There are, it is suggested, a range of options to meet the remaining £15 billion spending requirement. Three relate to borrowing in various ways:

  • A government could simply decide to run a bigger deficit to fund the £15 billion requirement. The impact on the national debt is insignificant, at less than 0.6% of national debt on the basis that the government likes to state it per annum.
  • As an alternative, The Bank of England currently has in place a quantitative tightening programme[2] of selling the government debt that it owns that it bought under the quantitative easing programmes that paid for the banking crises of 2008/9, the Brexit crisis of 2016 and the Covid crisis of 2020/21. If £15bn of this programme was cancelled each year and bonds to fund the NHS were sold instead the funding to deliver the healthcare we need could be found. In this case there would be no net impact on the amount of UK national debt owned by third parties.
  • If another option is needed, National Savings and Investments could issue NHS Bonds in ISA accounts to provide the funding. £70 billion is saved in ISAs each year. Properly marketed, it would be easy to find £15 billion a year this way.

Alternatively, changes to the tax system that would have no impact on the vast majority of taxpayers could raise the additional funds. These might include:

  • Halving the tax reliefs on savings available to the wealthiest 10% of people in the UK each year. At present it is likely that this group enjoy at least £30 billion of pension and ISA tax reliefs each year when they are already wealthy. That subsidy per wealthy person might exceed average Universal Credit payments to each person in receipt of that benefit. Halving this relief would still provide the wealthy with very generous subsidies for their savings but would also leave us with the NHS we all need, the wealthy included.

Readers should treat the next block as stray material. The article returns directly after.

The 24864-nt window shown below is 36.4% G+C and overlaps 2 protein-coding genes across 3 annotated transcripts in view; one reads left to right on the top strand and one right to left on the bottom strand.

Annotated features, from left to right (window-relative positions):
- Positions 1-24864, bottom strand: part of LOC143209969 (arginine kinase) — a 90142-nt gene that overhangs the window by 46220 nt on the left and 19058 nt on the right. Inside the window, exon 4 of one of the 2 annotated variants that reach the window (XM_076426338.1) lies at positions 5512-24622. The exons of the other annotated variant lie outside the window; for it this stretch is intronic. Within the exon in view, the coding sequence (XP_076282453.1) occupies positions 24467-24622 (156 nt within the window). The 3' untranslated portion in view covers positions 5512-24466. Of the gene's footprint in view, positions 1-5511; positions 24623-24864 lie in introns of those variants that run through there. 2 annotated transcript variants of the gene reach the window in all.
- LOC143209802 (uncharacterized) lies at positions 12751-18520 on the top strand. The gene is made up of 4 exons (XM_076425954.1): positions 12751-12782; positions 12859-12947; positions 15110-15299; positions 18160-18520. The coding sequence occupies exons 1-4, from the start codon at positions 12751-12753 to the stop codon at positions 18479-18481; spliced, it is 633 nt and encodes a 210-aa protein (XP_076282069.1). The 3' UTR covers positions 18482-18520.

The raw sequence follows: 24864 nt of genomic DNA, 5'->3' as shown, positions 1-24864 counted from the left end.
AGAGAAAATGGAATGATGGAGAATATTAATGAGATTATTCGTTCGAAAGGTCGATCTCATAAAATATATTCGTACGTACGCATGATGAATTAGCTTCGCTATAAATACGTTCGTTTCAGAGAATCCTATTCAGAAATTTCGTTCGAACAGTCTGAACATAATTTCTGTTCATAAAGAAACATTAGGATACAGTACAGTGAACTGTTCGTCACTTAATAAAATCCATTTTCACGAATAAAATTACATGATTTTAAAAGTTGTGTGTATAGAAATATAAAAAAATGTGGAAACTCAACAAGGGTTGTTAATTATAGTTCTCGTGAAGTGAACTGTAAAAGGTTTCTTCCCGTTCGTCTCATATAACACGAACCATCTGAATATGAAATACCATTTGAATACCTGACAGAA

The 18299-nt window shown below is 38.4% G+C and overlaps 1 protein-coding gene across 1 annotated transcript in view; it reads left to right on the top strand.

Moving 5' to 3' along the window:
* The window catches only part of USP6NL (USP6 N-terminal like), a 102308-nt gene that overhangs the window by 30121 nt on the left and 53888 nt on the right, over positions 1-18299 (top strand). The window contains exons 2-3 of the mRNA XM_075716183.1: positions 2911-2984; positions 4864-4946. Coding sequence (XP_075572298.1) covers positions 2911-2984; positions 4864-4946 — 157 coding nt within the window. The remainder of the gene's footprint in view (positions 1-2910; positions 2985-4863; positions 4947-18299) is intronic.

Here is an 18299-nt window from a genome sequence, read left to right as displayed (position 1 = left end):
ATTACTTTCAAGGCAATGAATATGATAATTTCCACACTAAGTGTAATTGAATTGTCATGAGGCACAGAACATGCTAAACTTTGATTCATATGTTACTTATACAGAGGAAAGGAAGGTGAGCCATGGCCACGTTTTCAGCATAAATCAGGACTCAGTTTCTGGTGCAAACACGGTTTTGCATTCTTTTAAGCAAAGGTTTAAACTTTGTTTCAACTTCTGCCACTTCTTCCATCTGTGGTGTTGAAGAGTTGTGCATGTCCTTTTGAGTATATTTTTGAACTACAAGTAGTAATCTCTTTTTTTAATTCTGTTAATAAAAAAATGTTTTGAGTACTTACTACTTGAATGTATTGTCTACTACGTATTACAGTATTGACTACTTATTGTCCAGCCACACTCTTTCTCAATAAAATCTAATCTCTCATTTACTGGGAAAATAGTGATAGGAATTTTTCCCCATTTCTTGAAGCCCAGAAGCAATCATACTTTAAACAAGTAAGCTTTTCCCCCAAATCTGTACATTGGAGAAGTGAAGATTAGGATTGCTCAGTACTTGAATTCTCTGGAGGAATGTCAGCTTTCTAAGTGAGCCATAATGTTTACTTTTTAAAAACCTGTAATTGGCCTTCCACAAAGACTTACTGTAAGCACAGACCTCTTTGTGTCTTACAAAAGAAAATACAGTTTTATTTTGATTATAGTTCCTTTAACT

• Alternatively, since the Public Accounts Committee of the House of Commons has found that for every £1 spent on tax investigations £18 of additional tax is raised, investing £1 billion in additional funding with HM Revenue & Customs might be enough to recover the funds required for the NHS each year.
  • If another option was required, the rate of capital gains tax in the UK is currently set at half the rate of income tax in most cases. This tax is very largely paid by the wealthiest groups in society. If the capital gains tax rate was set at the same rate as the income tax rate then it is possible that the revenue from this tax might double, raising £15 billion a year.
  • Other options are also possible, each raising less than £15 billion. For example, another £6 billion a year might be raised by charging an additional 15% income tax on investment income of those below pensionable age who have more than £5,000 of investment income a year since they do not pay national insurance on this but enjoy the benefits of the NHS. And, as the Labour Party has been arguing, the so-called ‘non-dom’ rule that lets wealthy people with an origin outside the UK live here but not pay tax on their overseas income could be abolished, raising maybe £3 billion of tax a year.

It would, of course, be entirely possible to mix and match these options: there is no need for just one source of funding to be used.

What is clear is that to argue that there are no funds for the NHS is wrong: there are multiple options available to fund the NHS that we all need, and the same logic noted here used could also be applied to other essential public services as well.

No political party has an excuse for saying we cannot have excellent public services in that case: we can afford them. All that we need is the political will to deliver them.

[1] This is commonly called the multiplier effect

[2] See the appendix to the report for an explanation of quantitative tightening